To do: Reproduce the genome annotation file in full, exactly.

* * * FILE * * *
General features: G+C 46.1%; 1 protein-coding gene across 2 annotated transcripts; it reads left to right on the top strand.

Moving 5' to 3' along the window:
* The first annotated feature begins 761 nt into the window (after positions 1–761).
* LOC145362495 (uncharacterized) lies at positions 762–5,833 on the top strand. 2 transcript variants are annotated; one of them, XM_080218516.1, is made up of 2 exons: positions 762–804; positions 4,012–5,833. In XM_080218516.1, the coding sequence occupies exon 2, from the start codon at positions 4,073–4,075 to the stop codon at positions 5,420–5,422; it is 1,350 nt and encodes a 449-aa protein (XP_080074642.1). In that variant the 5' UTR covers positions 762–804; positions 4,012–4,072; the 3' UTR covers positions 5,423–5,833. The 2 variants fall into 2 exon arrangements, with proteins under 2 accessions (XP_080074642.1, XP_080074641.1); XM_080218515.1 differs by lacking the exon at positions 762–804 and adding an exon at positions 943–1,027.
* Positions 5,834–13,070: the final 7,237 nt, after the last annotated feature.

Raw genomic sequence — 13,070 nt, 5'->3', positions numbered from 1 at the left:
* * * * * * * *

General features: G+C 46.1%; 1 protein-coding gene across 2 annotated transcripts; it reads left to right on the top strand.

Moving 5' to 3' along the window:
* The first annotated feature begins 761 nt into the window (after positions 1–761).
* LOC145362495 (uncharacterized) lies at positions 762–5,833 on the top strand. 2 transcript variants are annotated; one of them, XM_080218516.1, is made up of 2 exons: positions 762–804; positions 4,012–5,833. In XM_080218516.1, the coding sequence occupies exon 2, from the start codon at positions 4,073–4,075 to the stop codon at positions 5,420–5,422; it is 1,350 nt and encodes a 449-aa protein (XP_080074642.1). In that variant the 5' UTR covers positions 762–804; positions 4,012–4,072; the 3' UTR covers positions 5,423–5,833. The 2 variants fall into 2 exon arrangements, with proteins under 2 accessions (XP_080074642.1, XP_080074641.1); XM_080218515.1 differs by lacking the exon at positions 762–804 and adding an exon at positions 943–1,027.
* Positions 5,834–13,070: the final 7,237 nt, after the last annotated feature.

Raw genomic sequence — 13,070 nt, 5'->3', positions numbered from 1 at the left: